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Leighton House

Collections highlight: A Damascus landscape

Returning Leighton’s original landscape painting to our collections.

Frederic Leighton, View of Maqam al-Arba’in, Mount Qasioun, Damascus, 1873

A trip to Damascus

Leighton painted View of Maqam al-Arba’in, Mount Qasioun, Damascus on a trip to the city in 1873. Leighton was a keen traveller and spent part of each year abroad, regularly visiting European countries such as Italy and France, but also venturing further afield to Algeria, Egypt, and in 1873 Syria.

During this trip, Leighton stayed with his friend explorer, author, and diplomat Richard Burton and his wife Isabelle at their home on the outskirts of the city. When Burton moved to Damascus to take up the role of British consul in 1869 Leighton asked him for help with acquiring tiles for his growing collection. Leighton’s trip to Damascus in 1873 was made with the aim of purchasing further examples and it was on this visit that he bought many of the tiles which would later be displayed in the Arab Hall extension Leighton added in 1877-81.

Shortly after Leighton arrived, he wrote a letter to his father describing his first impressions of the city:

About the town itself as seen from within I have mixed feelings… in architecture, Damascus falls far behind Cairo, both for abundance and beauty of its specimens. It’s background too, Anti-Lebanon, is unsatisfactory, humpy and without power of character or beauty of line… Here, then, are the shortcomings; but I have my compensation in the houses, the old houses of which some few are still standing… are lovely to enchantment.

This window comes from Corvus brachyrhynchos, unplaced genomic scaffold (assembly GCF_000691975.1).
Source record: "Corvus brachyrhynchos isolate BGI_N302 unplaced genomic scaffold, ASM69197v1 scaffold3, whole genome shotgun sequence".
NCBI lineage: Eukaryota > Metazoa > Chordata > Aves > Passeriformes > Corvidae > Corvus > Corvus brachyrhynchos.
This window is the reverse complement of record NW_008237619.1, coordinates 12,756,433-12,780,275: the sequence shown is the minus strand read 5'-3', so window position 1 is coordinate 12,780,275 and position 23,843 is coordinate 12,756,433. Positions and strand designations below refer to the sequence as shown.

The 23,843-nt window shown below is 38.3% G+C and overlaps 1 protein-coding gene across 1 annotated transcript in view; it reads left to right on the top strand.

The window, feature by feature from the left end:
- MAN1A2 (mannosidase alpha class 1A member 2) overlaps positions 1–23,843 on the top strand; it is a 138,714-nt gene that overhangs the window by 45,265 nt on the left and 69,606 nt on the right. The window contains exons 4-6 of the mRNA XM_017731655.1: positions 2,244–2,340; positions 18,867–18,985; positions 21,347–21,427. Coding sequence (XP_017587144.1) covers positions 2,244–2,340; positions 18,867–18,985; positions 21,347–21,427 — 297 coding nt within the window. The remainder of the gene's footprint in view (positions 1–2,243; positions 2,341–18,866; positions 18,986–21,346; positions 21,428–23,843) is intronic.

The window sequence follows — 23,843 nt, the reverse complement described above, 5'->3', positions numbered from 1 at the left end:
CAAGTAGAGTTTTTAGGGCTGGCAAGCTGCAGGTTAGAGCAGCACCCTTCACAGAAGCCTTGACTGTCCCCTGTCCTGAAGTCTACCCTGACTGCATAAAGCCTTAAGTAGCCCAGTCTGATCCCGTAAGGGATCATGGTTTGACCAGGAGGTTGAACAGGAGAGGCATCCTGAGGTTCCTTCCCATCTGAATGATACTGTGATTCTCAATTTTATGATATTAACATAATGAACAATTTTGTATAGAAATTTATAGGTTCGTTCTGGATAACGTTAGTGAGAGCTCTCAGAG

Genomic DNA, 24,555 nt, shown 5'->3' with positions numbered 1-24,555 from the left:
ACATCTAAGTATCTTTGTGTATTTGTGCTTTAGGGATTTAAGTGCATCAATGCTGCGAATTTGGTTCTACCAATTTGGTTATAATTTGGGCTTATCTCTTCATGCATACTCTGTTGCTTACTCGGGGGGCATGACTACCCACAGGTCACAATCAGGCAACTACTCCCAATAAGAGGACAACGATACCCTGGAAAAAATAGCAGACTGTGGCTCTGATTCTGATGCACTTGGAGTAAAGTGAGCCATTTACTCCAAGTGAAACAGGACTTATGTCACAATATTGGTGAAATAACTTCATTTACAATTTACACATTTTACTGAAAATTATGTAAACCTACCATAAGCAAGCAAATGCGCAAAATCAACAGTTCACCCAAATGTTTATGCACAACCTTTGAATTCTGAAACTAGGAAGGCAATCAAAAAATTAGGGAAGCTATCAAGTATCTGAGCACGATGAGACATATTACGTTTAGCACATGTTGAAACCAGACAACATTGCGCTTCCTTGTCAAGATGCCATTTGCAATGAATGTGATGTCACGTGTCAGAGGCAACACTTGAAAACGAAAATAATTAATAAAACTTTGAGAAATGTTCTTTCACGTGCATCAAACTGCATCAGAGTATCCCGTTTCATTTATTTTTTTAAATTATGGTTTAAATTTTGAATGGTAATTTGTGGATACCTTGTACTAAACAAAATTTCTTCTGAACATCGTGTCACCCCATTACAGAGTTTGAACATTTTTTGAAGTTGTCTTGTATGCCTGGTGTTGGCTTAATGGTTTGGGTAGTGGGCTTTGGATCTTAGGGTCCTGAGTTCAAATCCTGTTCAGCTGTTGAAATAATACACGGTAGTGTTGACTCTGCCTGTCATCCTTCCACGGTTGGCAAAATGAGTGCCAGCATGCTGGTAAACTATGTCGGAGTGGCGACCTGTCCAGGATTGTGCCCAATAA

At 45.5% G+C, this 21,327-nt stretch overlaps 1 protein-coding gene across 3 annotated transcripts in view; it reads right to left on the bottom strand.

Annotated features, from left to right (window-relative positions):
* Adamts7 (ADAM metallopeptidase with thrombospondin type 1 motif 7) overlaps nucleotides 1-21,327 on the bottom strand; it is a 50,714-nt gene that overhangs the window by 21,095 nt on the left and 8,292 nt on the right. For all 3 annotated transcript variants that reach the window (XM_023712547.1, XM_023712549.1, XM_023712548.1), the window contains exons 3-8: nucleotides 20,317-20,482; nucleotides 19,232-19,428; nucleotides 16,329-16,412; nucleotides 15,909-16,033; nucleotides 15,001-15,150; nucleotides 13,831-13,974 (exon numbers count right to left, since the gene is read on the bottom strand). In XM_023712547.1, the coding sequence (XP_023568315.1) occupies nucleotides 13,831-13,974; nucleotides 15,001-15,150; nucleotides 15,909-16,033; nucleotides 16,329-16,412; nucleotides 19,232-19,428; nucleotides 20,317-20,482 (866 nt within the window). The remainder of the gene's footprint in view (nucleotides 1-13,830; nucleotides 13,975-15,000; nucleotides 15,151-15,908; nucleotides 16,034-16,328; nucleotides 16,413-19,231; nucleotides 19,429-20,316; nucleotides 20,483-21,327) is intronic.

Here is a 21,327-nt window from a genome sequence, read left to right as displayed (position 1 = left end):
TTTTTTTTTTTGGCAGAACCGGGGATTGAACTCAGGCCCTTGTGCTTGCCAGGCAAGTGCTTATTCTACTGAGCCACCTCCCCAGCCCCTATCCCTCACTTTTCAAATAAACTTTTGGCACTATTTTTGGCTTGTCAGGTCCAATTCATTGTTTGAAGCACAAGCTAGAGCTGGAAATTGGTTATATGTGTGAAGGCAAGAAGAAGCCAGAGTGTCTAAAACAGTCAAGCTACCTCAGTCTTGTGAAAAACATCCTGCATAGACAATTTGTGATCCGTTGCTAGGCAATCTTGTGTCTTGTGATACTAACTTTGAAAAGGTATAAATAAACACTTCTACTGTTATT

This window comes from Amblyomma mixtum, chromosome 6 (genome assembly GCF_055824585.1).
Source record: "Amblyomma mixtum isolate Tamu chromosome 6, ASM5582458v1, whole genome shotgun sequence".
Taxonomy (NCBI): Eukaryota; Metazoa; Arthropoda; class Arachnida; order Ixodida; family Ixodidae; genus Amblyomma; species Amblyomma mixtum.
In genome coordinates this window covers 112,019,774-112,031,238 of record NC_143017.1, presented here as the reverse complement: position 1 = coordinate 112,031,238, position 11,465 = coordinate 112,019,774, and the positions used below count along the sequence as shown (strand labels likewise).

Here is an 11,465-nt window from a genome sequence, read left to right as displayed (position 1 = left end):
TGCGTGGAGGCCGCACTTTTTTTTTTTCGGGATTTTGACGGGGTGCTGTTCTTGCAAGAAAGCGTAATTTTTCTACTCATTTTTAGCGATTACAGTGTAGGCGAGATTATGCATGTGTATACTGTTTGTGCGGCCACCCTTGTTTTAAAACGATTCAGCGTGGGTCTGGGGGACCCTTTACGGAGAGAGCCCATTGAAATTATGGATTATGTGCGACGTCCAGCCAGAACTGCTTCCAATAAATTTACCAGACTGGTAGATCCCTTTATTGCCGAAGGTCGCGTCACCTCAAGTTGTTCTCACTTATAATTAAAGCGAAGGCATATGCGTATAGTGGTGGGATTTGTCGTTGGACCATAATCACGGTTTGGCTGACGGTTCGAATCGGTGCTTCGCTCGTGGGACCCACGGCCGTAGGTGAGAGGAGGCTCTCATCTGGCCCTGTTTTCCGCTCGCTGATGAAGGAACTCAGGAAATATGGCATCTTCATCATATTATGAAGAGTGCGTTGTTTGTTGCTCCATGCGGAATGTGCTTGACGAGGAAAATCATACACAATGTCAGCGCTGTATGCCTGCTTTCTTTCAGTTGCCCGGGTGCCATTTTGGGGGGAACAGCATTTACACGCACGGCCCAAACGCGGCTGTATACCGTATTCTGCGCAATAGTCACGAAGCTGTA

Frederic Leighton

Painting Mount Qasioun

Despite his initial disappointment with the landscape, Leighton made this small sketch of Mount Qasioun, near to where he was staying with the Burtons. At the centre of the canvas is the Maqam al-Arba’in shrine. Mount Qasioun is an important religious site and is said to be where Cain murdered Abel. In front of the shrine are two lone trees which break up the otherwise scorched brown earth of the mountain. In the foreground a boy admires the view.

Leighton rarely included figures in his landscape studies but may have been inspired by the boy’s clothing. In the letter to his father Leighton noted the local dress, remarking ‘here you see an extraordinary variety of costumes.’ He also appears to have brought a number of pieces back, which he later used within his paintings.


Leighton's landscapes of Damascus


Leighton often made landscape sketches as he travelled. Sometimes these would be used within his exhibition pictures, but more often than not they seem to have been produced for rest and relaxation. The sketch of Mount Qasioun is one of three in the Leighton House collection from his 1873 trip to Damascus. A Street in Damascus (pictured left) and Damascus (moonlight)  (pictured right) both show views within Damascus itself, but this picture provides a different perspective on the city and Leighton’s experience of it.

As well as capturing the appearance of places he visited, Leighton’s landscape sketches also reveal his interest in different light and weather affects. Across these three Damascus sketches we move from the clear pale sky of View of Maqam al-Arba’in to the bright sunlight of A Street in Damascus, to an inky dusk in Damascus (moonlight).

Restoring Leighton’s original collection

Leighton rarely exhibited or sold his landscape studies, instead retaining them and displaying them on the walls of his studio. A photograph of the space taken in 1895 shows View of Maqam al-Arba’in hanging next to the picture slot alongside other sketches from his travels. The painting will return to this location for the museum’s reopening – bringing the space a step closer to how it appeared during Leighton’s lifetime.

The acquisition of this original landscape painting forms part of the ongoing efforts to restore items from Leighton’s original collection to the house. The museum is grateful to Pola Durajska for her research and assistance with this acquisition.

This painting was purchased with the support of Art Fund and the Arts Council England / V&A Purchase Grant Fund.